Now that you know what keywords you want to optimize, it’s time to focus on SEO content. It may be difficult to deliver a steady stream of relevant content. Many companies find it more efficient to enlist the help of copywriters who are knowledgeable in the field. Whether it is keeping up with industry news, voicing your opinion, or plain FAQ’s, these textual gems will help link your site to the significant keywords that you want to be associated with. Marketing experts can’t stress this enough – content is king.

Let’s Get Technical
Search engine optimization works to help your site gain more visibility. This doesn’t happen out of happenstance and you should familiarize yourself with the more technical aspects of organic SEO. Don’t know the difference between title and meta tags? Forget to add relevant keywords to your headings? Did you know you can even add alt tags to make your pictures more search engine friendly? If you aren’t utilizing these fields, just think of all the potential visibility you’re missing out on!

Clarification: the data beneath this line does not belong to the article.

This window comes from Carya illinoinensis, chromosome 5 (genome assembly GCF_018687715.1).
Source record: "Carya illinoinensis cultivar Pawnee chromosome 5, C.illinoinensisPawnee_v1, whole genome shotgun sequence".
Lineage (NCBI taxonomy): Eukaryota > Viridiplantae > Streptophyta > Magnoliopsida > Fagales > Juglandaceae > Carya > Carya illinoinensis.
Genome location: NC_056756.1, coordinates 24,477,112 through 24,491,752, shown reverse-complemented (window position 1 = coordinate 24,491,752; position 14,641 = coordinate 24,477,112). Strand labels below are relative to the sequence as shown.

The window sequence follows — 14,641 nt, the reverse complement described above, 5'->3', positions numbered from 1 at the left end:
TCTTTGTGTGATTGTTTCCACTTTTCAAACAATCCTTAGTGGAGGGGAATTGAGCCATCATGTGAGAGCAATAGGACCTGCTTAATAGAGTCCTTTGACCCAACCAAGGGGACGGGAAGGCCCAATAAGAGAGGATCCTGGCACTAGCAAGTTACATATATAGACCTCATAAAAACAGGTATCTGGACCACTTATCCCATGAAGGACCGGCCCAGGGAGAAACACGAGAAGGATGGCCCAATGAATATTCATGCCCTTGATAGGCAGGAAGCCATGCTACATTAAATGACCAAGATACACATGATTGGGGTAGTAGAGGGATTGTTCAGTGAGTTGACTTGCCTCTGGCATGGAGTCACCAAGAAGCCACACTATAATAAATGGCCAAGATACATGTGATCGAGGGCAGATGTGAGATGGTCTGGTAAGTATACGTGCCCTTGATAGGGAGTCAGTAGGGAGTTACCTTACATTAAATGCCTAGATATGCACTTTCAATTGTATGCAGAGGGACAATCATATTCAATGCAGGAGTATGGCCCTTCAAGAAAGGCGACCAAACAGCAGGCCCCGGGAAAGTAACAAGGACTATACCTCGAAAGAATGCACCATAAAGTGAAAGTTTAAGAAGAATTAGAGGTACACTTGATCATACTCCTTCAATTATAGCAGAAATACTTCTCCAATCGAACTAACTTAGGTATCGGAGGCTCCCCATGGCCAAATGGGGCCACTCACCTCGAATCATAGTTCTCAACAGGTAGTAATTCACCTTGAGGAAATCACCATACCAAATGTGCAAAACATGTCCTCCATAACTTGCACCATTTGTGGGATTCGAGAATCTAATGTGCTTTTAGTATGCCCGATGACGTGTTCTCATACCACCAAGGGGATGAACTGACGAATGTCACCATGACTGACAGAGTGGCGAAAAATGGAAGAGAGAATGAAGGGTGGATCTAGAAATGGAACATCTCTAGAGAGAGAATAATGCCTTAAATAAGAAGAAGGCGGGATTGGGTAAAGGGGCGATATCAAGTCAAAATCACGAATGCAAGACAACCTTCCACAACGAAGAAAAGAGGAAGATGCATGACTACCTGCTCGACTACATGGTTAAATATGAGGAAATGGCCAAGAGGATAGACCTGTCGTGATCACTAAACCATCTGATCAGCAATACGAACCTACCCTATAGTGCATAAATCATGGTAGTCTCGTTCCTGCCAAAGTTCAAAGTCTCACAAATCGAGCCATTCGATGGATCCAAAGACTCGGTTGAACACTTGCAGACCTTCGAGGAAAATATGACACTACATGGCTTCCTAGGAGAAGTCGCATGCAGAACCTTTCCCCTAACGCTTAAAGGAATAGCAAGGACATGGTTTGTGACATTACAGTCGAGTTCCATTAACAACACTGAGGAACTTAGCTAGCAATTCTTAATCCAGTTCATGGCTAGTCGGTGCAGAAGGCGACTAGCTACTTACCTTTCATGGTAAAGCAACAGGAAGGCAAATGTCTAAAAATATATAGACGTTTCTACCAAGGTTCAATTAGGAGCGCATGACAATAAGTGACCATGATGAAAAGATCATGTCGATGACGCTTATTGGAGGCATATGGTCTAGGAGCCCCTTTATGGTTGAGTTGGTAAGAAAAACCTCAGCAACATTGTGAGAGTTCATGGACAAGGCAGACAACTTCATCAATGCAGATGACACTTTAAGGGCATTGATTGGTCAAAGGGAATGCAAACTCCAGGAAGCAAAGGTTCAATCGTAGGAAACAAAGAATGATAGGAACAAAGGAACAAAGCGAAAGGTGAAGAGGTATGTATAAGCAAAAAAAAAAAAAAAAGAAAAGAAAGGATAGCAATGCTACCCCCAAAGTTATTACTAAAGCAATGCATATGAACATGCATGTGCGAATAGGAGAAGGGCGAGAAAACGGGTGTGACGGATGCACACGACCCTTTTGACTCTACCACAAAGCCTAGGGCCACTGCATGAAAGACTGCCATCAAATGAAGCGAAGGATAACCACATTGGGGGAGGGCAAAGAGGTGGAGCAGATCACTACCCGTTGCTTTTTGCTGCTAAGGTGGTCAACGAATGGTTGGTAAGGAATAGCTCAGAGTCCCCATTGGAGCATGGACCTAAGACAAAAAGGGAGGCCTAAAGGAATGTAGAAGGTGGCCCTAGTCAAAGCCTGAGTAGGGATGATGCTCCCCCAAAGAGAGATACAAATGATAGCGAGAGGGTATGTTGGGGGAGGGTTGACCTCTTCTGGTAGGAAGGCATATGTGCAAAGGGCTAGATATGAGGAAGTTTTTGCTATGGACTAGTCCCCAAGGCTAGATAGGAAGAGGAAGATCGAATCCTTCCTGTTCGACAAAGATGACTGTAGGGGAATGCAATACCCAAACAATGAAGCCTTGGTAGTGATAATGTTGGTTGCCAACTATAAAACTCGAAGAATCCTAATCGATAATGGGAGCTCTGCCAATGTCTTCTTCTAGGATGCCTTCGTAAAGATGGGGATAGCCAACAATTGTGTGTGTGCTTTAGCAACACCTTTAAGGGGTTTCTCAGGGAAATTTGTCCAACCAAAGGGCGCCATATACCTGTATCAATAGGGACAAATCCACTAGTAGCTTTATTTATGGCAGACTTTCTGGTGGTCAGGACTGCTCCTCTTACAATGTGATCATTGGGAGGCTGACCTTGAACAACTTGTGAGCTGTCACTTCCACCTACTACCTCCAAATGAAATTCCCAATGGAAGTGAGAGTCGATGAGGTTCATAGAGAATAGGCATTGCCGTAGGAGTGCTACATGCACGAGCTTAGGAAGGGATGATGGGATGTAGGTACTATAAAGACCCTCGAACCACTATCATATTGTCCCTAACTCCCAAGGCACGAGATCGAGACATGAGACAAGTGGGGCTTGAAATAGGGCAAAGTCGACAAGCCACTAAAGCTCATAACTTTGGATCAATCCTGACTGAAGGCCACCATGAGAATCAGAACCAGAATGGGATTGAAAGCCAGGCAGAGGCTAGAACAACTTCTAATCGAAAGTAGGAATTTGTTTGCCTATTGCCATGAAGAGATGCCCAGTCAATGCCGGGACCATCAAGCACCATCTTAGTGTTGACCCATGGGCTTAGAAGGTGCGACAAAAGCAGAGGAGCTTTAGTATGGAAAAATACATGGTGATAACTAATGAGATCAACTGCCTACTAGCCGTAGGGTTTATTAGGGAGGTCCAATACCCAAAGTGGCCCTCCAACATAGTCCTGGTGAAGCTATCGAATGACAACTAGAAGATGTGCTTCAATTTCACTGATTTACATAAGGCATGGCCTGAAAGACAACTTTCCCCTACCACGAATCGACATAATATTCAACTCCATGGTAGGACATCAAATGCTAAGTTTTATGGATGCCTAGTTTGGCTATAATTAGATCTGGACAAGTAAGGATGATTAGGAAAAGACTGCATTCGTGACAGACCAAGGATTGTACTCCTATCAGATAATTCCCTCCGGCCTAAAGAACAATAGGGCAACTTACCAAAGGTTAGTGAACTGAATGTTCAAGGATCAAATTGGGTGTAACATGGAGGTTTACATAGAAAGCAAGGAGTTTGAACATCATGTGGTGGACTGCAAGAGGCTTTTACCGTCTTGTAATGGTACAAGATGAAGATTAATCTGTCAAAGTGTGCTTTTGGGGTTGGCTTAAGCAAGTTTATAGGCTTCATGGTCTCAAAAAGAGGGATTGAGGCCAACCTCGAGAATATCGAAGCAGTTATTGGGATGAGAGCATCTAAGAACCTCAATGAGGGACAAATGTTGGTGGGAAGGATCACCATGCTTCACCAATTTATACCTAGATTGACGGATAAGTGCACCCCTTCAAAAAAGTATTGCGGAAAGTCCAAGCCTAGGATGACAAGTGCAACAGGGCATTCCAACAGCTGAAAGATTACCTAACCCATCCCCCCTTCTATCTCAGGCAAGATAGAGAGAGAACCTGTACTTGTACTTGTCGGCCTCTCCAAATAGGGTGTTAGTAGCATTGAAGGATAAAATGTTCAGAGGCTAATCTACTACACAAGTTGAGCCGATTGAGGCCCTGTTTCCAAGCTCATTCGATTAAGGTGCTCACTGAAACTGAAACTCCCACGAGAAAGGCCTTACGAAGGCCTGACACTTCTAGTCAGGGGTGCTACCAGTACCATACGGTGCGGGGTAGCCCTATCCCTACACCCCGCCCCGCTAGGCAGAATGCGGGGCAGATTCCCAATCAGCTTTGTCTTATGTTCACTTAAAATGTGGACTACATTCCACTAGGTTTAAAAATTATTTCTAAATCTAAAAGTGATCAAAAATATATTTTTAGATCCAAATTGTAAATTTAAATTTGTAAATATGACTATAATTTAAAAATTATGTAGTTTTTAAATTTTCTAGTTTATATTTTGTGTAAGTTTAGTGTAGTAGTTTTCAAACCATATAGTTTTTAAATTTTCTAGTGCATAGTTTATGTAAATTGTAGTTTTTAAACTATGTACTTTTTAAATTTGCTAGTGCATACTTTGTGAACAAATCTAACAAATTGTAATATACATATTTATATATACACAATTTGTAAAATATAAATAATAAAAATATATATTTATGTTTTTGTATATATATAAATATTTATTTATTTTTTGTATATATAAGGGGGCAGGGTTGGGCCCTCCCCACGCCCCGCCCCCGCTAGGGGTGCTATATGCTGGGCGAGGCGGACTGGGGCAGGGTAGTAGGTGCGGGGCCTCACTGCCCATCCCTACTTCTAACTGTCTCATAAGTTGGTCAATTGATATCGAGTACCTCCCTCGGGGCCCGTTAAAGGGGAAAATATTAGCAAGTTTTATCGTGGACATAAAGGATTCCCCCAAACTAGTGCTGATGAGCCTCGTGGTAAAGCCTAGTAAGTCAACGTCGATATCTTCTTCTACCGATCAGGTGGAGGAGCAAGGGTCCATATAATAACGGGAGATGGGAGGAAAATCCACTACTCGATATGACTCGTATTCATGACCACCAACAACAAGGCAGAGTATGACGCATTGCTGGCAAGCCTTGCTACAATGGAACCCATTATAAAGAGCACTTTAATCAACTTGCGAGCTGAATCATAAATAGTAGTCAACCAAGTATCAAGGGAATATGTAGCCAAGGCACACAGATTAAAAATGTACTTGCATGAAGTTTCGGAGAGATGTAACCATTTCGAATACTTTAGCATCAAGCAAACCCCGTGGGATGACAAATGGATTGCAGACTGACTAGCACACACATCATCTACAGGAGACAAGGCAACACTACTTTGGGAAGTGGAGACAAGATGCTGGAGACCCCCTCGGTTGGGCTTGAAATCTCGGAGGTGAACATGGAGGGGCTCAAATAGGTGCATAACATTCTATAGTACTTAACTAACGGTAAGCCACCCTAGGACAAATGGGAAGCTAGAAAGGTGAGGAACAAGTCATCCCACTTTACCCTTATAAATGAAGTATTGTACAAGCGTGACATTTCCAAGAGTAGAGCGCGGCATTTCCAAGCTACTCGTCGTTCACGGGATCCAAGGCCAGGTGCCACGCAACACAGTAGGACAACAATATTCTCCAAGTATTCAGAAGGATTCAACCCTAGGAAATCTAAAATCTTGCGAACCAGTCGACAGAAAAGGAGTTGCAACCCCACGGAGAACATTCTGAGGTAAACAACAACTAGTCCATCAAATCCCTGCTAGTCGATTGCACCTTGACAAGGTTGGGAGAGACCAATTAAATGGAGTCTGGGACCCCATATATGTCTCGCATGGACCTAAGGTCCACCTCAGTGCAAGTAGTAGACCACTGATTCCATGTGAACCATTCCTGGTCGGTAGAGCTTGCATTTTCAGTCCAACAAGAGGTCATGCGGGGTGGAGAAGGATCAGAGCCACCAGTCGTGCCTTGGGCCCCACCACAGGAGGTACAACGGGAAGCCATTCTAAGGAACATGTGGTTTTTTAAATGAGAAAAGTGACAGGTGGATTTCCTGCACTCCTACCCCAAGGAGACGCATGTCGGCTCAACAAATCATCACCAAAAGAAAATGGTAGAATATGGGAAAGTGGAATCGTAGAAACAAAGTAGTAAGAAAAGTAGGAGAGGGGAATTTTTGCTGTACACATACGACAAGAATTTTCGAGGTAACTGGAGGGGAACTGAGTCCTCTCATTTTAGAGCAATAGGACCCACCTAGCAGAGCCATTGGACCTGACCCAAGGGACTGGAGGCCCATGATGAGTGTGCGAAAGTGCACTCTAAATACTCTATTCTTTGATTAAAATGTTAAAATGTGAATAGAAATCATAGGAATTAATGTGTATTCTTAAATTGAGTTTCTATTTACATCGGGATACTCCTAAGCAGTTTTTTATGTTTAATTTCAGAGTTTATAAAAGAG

Making the Decision to use Broad Match

According to Google, about twenty percent of the queries that they receive on a given day, have not been viewed in the last three months. Some can avoid being part of this undesirable group by using broad match to help improve quality score. Quality score is determined by many variables including: historical performance of your account, landing page quality, and historical click-through-rates of your keywords. First, when you use broad match with Google Adwords, it automatically generates a list of relevant variations of your keywords. Here are some things to consider before using broad match for your campaign: